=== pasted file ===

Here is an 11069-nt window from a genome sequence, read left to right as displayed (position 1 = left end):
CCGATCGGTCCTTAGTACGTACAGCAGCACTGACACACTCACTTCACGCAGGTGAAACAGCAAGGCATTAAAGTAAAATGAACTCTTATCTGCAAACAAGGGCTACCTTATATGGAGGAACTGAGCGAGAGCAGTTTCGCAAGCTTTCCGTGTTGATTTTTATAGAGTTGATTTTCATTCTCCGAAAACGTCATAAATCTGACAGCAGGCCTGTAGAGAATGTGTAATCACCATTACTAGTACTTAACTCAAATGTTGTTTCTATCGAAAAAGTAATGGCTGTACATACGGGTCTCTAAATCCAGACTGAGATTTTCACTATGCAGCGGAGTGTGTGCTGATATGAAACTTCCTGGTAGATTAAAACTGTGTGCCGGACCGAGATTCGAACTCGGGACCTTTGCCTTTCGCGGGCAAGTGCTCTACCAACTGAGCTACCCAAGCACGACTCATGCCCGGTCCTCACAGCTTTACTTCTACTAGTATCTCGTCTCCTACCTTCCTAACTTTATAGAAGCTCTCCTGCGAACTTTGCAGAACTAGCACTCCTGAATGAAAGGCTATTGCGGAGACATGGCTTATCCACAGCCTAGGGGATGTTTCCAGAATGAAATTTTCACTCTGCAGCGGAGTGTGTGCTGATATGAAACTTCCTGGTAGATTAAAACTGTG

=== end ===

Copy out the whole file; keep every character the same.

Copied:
Here is an 11069-nt window from a genome sequence, read left to right as displayed (position 1 = left end):
CCGATCGGTCCTTAGTACGTACAGCAGCACTGACACACTCACTTCACGCAGGTGAAACAGCAAGGCATTAAAGTAAAATGAACTCTTATCTGCAAACAAGGGCTACCTTATATGGAGGAACTGAGCGAGAGCAGTTTCGCAAGCTTTCCGTGTTGATTTTTATAGAGTTGATTTTCATTCTCCGAAAACGTCATAAATCTGACAGCAGGCCTGTAGAGAATGTGTAATCACCATTACTAGTACTTAACTCAAATGTTGTTTCTATCGAAAAAGTAATGGCTGTACATACGGGTCTCTAAATCCAGACTGAGATTTTCACTATGCAGCGGAGTGTGTGCTGATATGAAACTTCCTGGTAGATTAAAACTGTGTGCCGGACCGAGATTCGAACTCGGGACCTTTGCCTTTCGCGGGCAAGTGCTCTACCAACTGAGCTACCCAAGCACGACTCATGCCCGGTCCTCACAGCTTTACTTCTACTAGTATCTCGTCTCCTACCTTCCTAACTTTATAGAAGCTCTCCTGCGAACTTTGCAGAACTAGCACTCCTGAATGAAAGGCTATTGCGGAGACATGGCTTATCCACAGCCTAGGGGATGTTTCCAGAATGAAATTTTCACTCTGCAGCGGAGTGTGTGCTGATATGAAACTTCCTGGTAGATTAAAACTGTG